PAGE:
Week 45: Chicks On the Bus

Volume 7, Week 45, June 30–July 5, 2014

My Father passed away at 47 years of age when I was 21. He had one brother, Uncle Robin who passed last week at 87. His funeral was a happy celebration of a life very well lived. A certifiable character, he earned a degree in entomology (bugs) from Cal, but when farming didn’t work out, got a teaching credential, taught sixth grade for a while then became the elementary school principal for his career; indeed, he was my principal coming up.

He wrote the following article at 84 for the local paper:

Chicks on the Bus

In the winter of 1947 as a student, I was a bus driver in California from Kingsburg, where I lived, to Reedley Jr. College.  The route was 35 miles long and I kept the bus overnight at our farm.

During those years our family raised fryer chickens, selling about 2000 grown chickens each week and receiving 2000 baby chicks on Tuesdays from Petaluma, California, 250 miles away.   They came by Southern Pacific train express.  On this particular cold January night, the depot agent phoned my father informing him that a bridge was washed out, preventing the 7:00 p.m. train arrival.  “So just go to bed and I’ll call you when the chicks come in.”  The depot was 2 miles from our farm and the chicks were usually brought home on our 1931 Chevrolet open flatbed truck. The next morning I asked my dad if the train ever came in; he said that it did, at 2:00 a.m.  So I asked if it wasn’t awfully cold on the open truck for the chicks.  He said, “No problem, I drove your warm school bus to the depot to pick up the little guys.”   

My father and I never had cross words, but I was a bit unhappy that he had misused the school bus that had been entrusted to me. So I said, “Well, I hope you at least stopped at the railroad crossing” (which is a legal requirement in California). 

Fearing there would be evidence of chickens on the bus, I was sure that my driving job was in jeopardy, so I didn’t dare look my supervisor in the eye when I came in with my load of passengers that morning, and I never told any of my fellow bus drivers.   Every time the phone rang in a classroom that day, I was sure I was being called to the bus garage office.  Now, over sixty years later, I feel free to confess the incident.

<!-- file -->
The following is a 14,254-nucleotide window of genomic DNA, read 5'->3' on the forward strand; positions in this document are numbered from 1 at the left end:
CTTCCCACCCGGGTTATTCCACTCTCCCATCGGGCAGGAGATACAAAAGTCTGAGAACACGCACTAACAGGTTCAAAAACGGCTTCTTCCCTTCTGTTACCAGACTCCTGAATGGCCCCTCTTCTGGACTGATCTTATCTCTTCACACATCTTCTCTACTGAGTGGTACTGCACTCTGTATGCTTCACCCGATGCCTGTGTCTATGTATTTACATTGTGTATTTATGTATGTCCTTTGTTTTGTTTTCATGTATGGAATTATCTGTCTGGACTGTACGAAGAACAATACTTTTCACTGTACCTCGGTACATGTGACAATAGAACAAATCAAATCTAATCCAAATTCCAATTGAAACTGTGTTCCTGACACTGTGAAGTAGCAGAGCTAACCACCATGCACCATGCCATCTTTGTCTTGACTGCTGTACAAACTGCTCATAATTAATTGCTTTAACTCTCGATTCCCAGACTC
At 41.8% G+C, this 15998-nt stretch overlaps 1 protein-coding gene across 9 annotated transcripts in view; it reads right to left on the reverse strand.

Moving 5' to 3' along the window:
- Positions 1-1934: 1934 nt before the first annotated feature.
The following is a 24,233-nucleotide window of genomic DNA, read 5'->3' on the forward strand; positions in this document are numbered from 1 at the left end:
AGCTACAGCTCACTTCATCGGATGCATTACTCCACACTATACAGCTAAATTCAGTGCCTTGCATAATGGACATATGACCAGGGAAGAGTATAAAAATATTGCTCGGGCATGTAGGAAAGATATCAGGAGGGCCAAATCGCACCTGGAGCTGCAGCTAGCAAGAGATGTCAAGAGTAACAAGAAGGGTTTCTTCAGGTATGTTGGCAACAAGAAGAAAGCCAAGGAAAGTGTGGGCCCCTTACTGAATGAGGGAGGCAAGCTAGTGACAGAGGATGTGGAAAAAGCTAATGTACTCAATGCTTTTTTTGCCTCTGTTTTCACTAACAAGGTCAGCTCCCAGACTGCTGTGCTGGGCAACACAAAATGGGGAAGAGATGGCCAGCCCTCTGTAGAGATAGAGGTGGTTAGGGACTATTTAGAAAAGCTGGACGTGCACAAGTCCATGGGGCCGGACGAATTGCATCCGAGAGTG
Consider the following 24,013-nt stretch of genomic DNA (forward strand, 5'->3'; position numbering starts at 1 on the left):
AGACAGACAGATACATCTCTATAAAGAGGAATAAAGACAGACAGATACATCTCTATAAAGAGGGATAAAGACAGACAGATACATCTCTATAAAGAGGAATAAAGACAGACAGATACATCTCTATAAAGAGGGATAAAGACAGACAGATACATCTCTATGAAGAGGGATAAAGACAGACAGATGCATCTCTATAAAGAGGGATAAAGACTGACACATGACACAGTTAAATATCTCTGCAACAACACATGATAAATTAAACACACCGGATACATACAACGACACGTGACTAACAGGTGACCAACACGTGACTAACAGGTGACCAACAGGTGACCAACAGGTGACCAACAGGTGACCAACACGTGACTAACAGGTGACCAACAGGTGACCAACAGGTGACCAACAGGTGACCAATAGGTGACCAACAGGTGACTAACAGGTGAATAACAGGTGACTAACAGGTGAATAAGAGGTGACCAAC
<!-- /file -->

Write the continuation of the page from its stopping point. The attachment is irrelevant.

(I will comment that this fear of being called to the office didn’t translate into mercy toward future juvenile offenders in his charge, as he applied the board of education to the seat of learning; he kept that paddle mounted on the wall of his office as an attention aid.)

A lot has changed during one lifetime. Robin was born at the end of a millennium of animal traction and the beginning of the internal combustion engine providing the new horse-power. He was raised handling 100 pound sacks of feed for his father’s chickens, no doubt rejoiced at the new electric automatic feeders, but then became part of the 90 percent of American poultry farmers who—during a brief 5 year period in the 50’s—found they were no longer needed.

Uncle Robin and my dad were raised in the same home where our son Erik lives now. For me, he was a connection from the Swedish immigrants to the present.

Robin was much beloved, stayed involved with the school, and was Kingsburg’s “Citizen of the Year” a while back. I was thinking about what made him different and I cracked the code: Robin functioned from a center of love that was at once disarming and attractive. If you know your principal/your administrator loves you; you’re going to learn better, teach better, and spread that legacy through the community.

Hey! Hows about Ryan’s sweet corn anyhow? And these tomatoes; incredible. Before the next letter, you should get the Zee Lady peach notice.

Author AHO Kitchen Team

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